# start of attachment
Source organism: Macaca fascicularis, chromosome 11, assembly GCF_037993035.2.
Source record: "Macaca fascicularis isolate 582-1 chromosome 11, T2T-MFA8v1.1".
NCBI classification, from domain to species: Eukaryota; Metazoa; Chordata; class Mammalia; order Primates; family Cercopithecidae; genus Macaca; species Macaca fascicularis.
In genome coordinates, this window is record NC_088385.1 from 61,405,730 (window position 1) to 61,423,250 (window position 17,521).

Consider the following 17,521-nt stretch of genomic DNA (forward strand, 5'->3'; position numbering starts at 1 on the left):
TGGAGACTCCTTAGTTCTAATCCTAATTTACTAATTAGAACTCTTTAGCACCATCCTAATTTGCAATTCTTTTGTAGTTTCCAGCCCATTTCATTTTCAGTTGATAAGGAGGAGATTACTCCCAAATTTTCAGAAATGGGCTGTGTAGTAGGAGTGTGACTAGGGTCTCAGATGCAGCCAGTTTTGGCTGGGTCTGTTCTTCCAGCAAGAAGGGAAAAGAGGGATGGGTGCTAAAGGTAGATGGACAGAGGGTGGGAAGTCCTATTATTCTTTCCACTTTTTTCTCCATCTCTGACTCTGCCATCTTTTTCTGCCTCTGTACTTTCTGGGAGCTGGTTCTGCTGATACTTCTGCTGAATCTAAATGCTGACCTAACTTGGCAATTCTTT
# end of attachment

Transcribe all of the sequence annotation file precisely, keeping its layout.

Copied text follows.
Source organism: Macaca fascicularis, chromosome 11, assembly GCF_037993035.2.
Source record: "Macaca fascicularis isolate 582-1 chromosome 11, T2T-MFA8v1.1".
NCBI classification, from domain to species: Eukaryota; Metazoa; Chordata; class Mammalia; order Primates; family Cercopithecidae; genus Macaca; species Macaca fascicularis.
In genome coordinates, this window is record NC_088385.1 from 61,405,730 (window position 1) to 61,423,250 (window position 17,521).

Consider the following 17,521-nt stretch of genomic DNA (forward strand, 5'->3'; position numbering starts at 1 on the left):
TGGAGACTCCTTAGTTCTAATCCTAATTTACTAATTAGAACTCTTTAGCACCATCCTAATTTGCAATTCTTTTGTAGTTTCCAGCCCATTTCATTTTCAGTTGATAAGGAGGAGATTACTCCCAAATTTTCAGAAATGGGCTGTGTAGTAGGAGTGTGACTAGGGTCTCAGATGCAGCCAGTTTTGGCTGGGTCTGTTCTTCCAGCAAGAAGGGAAAAGAGGGATGGGTGCTAAAGGTAGATGGACAGAGGGTGGGAAGTCCTATTATTCTTTCCACTTTTTTCTCCATCTCTGACTCTGCCATCTTTTTCTGCCTCTGTACTTTCTGGGAGCTGGTTCTGCTGATACTTCTGCTGAATCTAAATGCTGACCTAACTTGGCAATTCTTT